Angels owner Arte Moreno told the truth last Friday when he informed reporters that Josh Hamilton’s contract included language to protect the team if Hamilton had a drug relapse.
But if Moreno tries to enforce that language, he will face resistance from the players union and engage in what would appear to be an uphill fight.
Such a confrontation likely would not take place anytime soon; Moreno already is obligated to pay Hamilton’s $23 million salary for 2015. All player contracts became guaranteed on Opening Day, and that stipulation applied to Hamilton even though he is on the disabled list recovering from surgery on his right shoulder.
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Hamilton, who turns 34 on May 21, also is owed $30 million in both 2016 and ’17. Moreno could attempt to recoup those sums at a later date, but the union already has issued a statement saying that the sport’s Joint Drug Agreement and Collective Bargaining Agreement supersede all other player contract provisions.
Hamilton, a recovering addict, admitted to Major League Baseball in February that he had suffered a relapse, and CBSSports.com and the New York Daily News reported that it involved cocaine and alcohol.
The former MVP’s contract includes three separate provisions that would allow the Angels to terminate or convert the deal to non-guaranteed if he was not in “first-class physical condition” or mentally or physically incapacitated due to drug and/or alcohol abuse, major-league sources told FOX Sports.
Similar language covering a variety of activities exists in almost all player contracts, though it varies from club to club, sources said.
The Yankees, for example, converted Aaron Boone’s one-year, $5.75 million contract to non-guaranteed in 2004 after he tore the anterior-cruciate ligament in his left knee playing basketball — a prohibited activity under his contract. Boone received termination pay, and the Yankees traded for Alex Rodriguez to play third base.
The difference with Hamilton is that discipline for “drugs of abuse” already is covered under the JDA and CBA. The union almost certainly would file a grievance if Moreno attempted to avoid paying Hamilton, and an arbitrator would decide in favor of one side or the other.
Hamilton already has prevailed in one such dispute; an arbitrator ruled on April 3 that the player’s self-reported relapse did not violate his treatment program, preventing Commissioner Rob Manfred from suspending him.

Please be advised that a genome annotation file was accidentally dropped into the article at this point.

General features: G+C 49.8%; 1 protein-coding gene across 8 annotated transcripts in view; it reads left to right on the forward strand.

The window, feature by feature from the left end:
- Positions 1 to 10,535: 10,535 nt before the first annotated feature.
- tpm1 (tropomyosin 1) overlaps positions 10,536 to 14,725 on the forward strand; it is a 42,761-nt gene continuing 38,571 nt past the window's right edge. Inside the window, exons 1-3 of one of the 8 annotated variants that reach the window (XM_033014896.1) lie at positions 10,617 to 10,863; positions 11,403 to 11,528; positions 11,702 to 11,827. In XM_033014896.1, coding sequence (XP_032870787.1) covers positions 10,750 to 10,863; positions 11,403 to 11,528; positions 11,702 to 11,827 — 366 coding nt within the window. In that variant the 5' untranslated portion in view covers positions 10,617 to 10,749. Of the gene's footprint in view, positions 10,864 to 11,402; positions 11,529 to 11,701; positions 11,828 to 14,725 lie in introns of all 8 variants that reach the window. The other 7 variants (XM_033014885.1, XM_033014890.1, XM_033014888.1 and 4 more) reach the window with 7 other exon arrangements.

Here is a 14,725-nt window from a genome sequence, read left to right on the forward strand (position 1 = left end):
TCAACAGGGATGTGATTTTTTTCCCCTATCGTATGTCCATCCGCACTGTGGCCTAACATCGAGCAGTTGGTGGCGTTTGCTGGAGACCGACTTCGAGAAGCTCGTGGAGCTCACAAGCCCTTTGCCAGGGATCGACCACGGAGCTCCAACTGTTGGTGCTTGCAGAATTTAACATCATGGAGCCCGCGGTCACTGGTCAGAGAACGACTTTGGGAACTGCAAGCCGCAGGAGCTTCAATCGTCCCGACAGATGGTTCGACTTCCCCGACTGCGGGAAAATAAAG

Moreno could argue that because Manfred was precluded from acting on Hamilton, the club is free to enforce the language in the player’s contract, sources said.
The union, however, could push back not only by citing the power of the JDA and CBA, but also by contending that a one-day relapse in the offseason did not result in Hamilton being in less than “first-class condition.”
So, to what extent is Moreno willing to fight?
Tony Clark, the union’s executive director, told the Los Angeles Times that the union expects the Angels to activate Hamilton when he is healthy and ready to play.
But Moreno, when asked by reporters if he could say that Hamilton would again play for the Angels, responded, “I will not say that.”
The Angels conceivably could keep Hamilton and not play him; it would be difficult for the union to argue that the team was damaging Hamilton while he was collecting the remaining $83 million on his contract.
Another option for Moreno is to release Hamilton and pay off the balance of the deal. But Moreno almost certainly finds that alternative distasteful; he evidently wants to avoid paying as much of Hamilton’s contract as possible.
The end game, then, might be a trade in which the Angels absorbed one or more inflated contracts in exchange for Hamilton’s. The Phillies’ Ryan Howard, Indians’ Nick Swisher and Dodgers’ Andre Ethier are among the players with such deals. But it is quite possible that none of their teams would want Hamilton, even if the Angels included enough cash to even out the money in the trade.
Whatever the terms of the divorce, the differences between the Angels and Hamilton appear irreconcilable. Looking back, the marriage was on faulty ground from the moment Hamilton left the Rangers to join one of their biggest division rivals in December 2012.
Jim Duquette of MLB Network Radio reported Wednesday that Hamilton’s agent, Michael Moye, told teams involved in the free-agent bidding that the player would allow protective language if he received the right deal.
Moreno said at the time of the signing that Hamilton’s deal included no such language. But it turns out that the owner indeed tried to guard against a relapse by Hamilton, fully aware of the player’s well-documented past.